Ernie K-Doe – Here Come The Girls

10th July 2022 · 1970, 1970s, Blues, Music, Soul

There have been plenty of crazy characters and egotists in the history of popular music, and Ernie K-Doe was one of them. A bit of a blues and soul legend in his native New Orleans, he performed in a cape and crown and billed himself as “Emperor of the Universe.”

Here Come The Girls, written by Allen Toussaint, came straight outta NOLA in 1970.

Unlike K-Doe’s 1961 chart-topper Mother-In-Law – also written and produced by Toussaint – it wasn’t a hit, but was reborn nearly 40 years later thanks to a UK pharmacy and The Sugababes.

In 2007 Ernie’s version was used in a Christmas TV ad for Boot’s before being covered by The Sugababes (as Girls), with their version being used in the following year’s ad campaign – giving them a Top 3 hit single.

This, though, is the only version you need: Ernie K-Doe’s original, with the musical backing supplied by NOLA’s finest funkateers, The Meters.

Up to his death in 2001, K-Doe spent most of his career performing in and around the New Orleans blues scene, where he was revered as a legendary figure.

In the 1980s he switched careers to present a popular radio show, making a name for himself for his colourful personality, explosive announcements and incessant self-promotion, with catchphrases like “Burn, K-Doe, Burn!”, “I’m A Charity Hospital, Baby!” and “You just good, that’s all!” – the latter addressed to himself.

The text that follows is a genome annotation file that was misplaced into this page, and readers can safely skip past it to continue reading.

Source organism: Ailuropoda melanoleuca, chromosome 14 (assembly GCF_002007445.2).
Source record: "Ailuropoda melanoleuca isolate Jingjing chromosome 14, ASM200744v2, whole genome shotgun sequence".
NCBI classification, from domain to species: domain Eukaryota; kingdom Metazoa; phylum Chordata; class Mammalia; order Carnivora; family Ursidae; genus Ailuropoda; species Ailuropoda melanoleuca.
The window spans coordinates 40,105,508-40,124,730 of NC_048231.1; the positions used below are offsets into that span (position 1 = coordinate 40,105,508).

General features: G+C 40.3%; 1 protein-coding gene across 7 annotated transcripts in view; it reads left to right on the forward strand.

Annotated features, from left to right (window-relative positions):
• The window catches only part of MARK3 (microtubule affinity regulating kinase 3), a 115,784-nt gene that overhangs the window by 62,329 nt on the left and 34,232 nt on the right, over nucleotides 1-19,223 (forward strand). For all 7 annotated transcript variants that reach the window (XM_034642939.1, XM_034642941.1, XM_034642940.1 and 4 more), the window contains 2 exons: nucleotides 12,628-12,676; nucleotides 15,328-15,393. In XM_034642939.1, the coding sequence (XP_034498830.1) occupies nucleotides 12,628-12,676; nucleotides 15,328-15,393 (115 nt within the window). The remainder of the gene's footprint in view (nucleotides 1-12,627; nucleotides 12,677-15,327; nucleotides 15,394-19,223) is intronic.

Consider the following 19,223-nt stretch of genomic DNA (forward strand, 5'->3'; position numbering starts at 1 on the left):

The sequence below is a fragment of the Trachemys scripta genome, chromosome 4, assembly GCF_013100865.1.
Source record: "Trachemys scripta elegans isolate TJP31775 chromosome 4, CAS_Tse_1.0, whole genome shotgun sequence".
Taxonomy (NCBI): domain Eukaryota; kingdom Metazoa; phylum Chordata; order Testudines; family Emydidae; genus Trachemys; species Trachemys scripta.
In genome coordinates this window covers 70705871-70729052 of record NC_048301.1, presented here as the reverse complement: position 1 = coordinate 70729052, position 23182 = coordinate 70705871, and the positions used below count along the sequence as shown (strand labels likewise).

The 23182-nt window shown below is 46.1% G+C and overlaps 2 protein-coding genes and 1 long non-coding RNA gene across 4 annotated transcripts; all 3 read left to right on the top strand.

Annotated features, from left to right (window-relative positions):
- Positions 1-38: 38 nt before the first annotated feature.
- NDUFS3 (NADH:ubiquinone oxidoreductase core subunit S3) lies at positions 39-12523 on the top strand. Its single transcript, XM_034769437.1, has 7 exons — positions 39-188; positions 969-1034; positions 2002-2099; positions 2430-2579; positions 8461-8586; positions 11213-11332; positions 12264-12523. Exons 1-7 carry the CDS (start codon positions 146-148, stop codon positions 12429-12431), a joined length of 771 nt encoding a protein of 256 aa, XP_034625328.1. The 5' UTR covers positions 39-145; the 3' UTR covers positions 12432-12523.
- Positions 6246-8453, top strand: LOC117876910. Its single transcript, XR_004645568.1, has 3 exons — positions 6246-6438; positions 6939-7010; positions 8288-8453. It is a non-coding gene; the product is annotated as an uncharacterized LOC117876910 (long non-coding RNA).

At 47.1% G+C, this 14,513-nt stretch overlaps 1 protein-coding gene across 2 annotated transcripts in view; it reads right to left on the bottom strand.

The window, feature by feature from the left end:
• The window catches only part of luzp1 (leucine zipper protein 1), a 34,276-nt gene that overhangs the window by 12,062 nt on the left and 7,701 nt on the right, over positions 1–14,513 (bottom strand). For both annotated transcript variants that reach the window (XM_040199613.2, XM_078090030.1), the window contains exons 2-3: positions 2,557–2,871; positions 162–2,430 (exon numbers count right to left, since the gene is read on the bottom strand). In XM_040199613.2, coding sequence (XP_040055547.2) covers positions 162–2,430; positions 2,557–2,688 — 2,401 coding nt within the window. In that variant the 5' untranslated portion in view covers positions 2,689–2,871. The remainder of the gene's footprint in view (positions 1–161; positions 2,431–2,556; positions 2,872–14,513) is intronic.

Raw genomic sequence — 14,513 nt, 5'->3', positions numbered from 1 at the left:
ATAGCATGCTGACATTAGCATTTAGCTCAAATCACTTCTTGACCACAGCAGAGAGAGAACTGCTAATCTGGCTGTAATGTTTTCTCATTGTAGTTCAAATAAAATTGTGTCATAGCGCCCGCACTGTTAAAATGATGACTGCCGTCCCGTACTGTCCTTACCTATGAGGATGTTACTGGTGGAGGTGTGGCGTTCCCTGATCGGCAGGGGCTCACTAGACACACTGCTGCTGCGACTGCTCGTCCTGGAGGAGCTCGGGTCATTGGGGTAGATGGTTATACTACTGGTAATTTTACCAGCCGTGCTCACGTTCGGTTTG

For a time K-Doe billed himself as “Mr. Naugahyde” until he was ordered to desist by the owners of the fabric company’s trademark, despite his barely believable defence that he was actually referring to himself as “Mr. M-Nauga-Ma-Hyde”, a word he invented himself.

In the 1990s, modest as ever, he began billing himself as “The Emperor of the Universe” and wearing a cape and crown., and began performing again and recording new songs including one called White Boy, Black Boy.

He also opened his own music club and bar, The Mother-In-Law Lounge, which had a life-size statue of its owner and became a shrine to his memory following his death in 2001, after which he was given a traditional jazz funeral.

The bar was completely destroyed by Hurricane Katrina in 2005 but rebuilt thanks to a local charity and reopened on the first anniversary of the tragedy.

That same year, untroubled by the small detail of his death five years earlier, his widow Antoinette K-Doe led a campaign for Ernie to be elected mayor. He didn’t win.